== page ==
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GSCS on Impact of Education Aid Cuts - Senator Buono hearing January 2011

GARDEN STATE COALITION OF SCHOOLS/GSCS

204 West State Street, Trenton NJ 08608

gscs2000@gmail.com       732 618 5755       www.gscschools.org

 

Senator Buono Hearing, Edison High School, January 20, 2011

Impact of Education Aid Cuts on local schools

 Good evening Senator Buono.  My name is Lynne Strickland, and I am the Executive Director of the Garden State Coalition of Schools.  GSCS appreciates the opportunity this hearing provides to focus on the impacts students and schools are experiencing as a result of the recent dramatic, and historic, education aid cuts imposed on school budgets.  Today GSCS represents 100 school districts and 300,000 public school students statewide, from Bergen County to Camden County.

Primarily suburban, GSCS is a grassroots education advocacy group comprised of parents, board of education members, and school administrators.  As you know, GSCS has been keeping a focused eye on quality education and school finance issues for more than 18 years.  Today, the Garden State Coalition is very worried that substantial reduction in state support for its public schools is leading precipitously to a diminishing of the high quality education that over the years New Jersey has been appropriately recognized for nationally.  GSCS overall has enjoyed a high success rate in student performance, and our purpose is to see that continue and grow, not be lost as one of the highest of priorities for our state.  Tonight we will offer some examples of the negative impact of the education aid loss as relayed from members around the state.  We will be glad to answer any follow up questions you may have.

Not even a year ago, when $475 M in fund balances were removed from school districts statewide, GSCS members lost a total of nearly $90 M in fund balances.  Fund balances by law were to be used as property tax relief in the following school budget year; fund balances also help local districts maintain stability and high bond rating.  These are important factors for school budgets that were lost in this mid-year surprise last February, but the resultant negatives will remain for a long time.

In last year’s proposed state budget and ensuing Appropriations Act FY2011, state aid was reduced across the board by 5% per district.  That resulted in 59 districts – many were GSCS members - receiving absolutely no program aid, including state-mandated special education aid.  Another 140 or so districts nearly lost all their state aid as well. Every district in the state had to cut back, while the fixed-costs side of the equation—such as health care and utilities and prior contracts—keep moving ahead.  Special Education Categorical aid was reduced by $307M; Transportation Categorical Aid by $267M.  As you know, categorical aid is distributed by individual students’ needs, no matter where they live; this aid helps offset costs to local communities for state-required programs.  When this funding is reduced, districts must find a way to fill these holes.  An example of this ‘hole-plugging’ effect can be seen with the lessening of special education aid over the years, compounded by the SFRA reduction in categorical aid for special education.  It is reflected in the statewide reduction of (minus) 5% in regular education instruction, compared to a statewide increase of (plus) 5% in special education instruction over the past 10 years.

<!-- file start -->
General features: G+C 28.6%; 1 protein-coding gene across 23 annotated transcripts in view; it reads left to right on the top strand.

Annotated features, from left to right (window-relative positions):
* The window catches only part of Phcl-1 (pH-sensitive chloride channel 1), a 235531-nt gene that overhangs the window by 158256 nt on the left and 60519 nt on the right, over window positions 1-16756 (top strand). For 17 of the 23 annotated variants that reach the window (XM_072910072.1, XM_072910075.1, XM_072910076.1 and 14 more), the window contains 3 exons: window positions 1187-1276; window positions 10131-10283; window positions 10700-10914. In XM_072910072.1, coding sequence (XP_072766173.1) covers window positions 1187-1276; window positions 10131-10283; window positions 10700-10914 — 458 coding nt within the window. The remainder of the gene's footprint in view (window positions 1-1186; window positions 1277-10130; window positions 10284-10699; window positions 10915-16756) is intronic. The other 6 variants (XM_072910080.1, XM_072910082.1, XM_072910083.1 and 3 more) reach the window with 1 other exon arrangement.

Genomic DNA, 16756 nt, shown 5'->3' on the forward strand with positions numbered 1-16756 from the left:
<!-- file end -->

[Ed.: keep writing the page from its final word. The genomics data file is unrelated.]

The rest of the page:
IN THEIR OWN WORDS: Here are some specific examples, provided randomly by GSCS members, of the impacts of education aid cuts from FY2010  (Surplus Reduction) and FY2011 State Aid cutbacks:

GSCS Member/Bergen County

RIF = 72 FTE people including:  20% of administration (supervisors and central office); guidance counselor; maintenance worker; secretaries; aides

Eliminate elementary teacher taught WL and replace with Rosetta stone

Eliminate 14 coaches

Eliminate 30% of sub coverage by putting 9-12 classes in cafeteria when teacher is out

Cur in PD

Eliminate all capital project money from budget

Central office no increase

GSCS Member/Essex County

Eliminated all full-time teachers' aide positions, replacing the positions with part-time positions

Eliminated Spanish in grades 1 and 2 by eliminating the position of the teacher who provided that instruction

Eliminated a library aide at the High School